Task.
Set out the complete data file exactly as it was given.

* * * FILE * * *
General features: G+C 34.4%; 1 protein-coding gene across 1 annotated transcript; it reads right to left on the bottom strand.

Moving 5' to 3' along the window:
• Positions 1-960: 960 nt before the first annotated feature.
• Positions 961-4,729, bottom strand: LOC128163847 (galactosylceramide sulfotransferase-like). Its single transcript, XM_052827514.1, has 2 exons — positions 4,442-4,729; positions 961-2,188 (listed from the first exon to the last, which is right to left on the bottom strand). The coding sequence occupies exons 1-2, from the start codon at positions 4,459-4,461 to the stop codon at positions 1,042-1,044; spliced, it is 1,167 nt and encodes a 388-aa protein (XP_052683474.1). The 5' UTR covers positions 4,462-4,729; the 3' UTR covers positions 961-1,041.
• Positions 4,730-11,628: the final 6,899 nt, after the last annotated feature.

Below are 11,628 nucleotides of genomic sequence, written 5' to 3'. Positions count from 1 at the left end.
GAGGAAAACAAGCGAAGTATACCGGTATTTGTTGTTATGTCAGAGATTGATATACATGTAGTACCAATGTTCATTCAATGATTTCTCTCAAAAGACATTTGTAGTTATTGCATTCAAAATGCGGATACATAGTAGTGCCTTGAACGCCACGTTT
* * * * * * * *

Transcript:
General features: G+C 34.4%; 1 protein-coding gene across 1 annotated transcript; it reads right to left on the bottom strand.

Moving 5' to 3' along the window:
• Positions 1-960: 960 nt before the first annotated feature.
• Positions 961-4,729, bottom strand: LOC128163847 (galactosylceramide sulfotransferase-like). Its single transcript, XM_052827514.1, has 2 exons — positions 4,442-4,729; positions 961-2,188 (listed from the first exon to the last, which is right to left on the bottom strand). The coding sequence occupies exons 1-2, from the start codon at positions 4,459-4,461 to the stop codon at positions 1,042-1,044; spliced, it is 1,167 nt and encodes a 388-aa protein (XP_052683474.1). The 5' UTR covers positions 4,462-4,729; the 3' UTR covers positions 961-1,041.
• Positions 4,730-11,628: the final 6,899 nt, after the last annotated feature.

Below are 11,628 nucleotides of genomic sequence, written 5' to 3'. Positions count from 1 at the left end.
GAGGAAAACAAGCGAAGTATACCGGTATTTGTTGTTATGTCAGAGATTGATATACATGTAGTACCAATGTTCATTCAATGATTTCTCTCAAAAGACATTTGTAGTTATTGCATTCAAAATGCGGATACATAGTAGTGCCTTGAACGCCACGTTT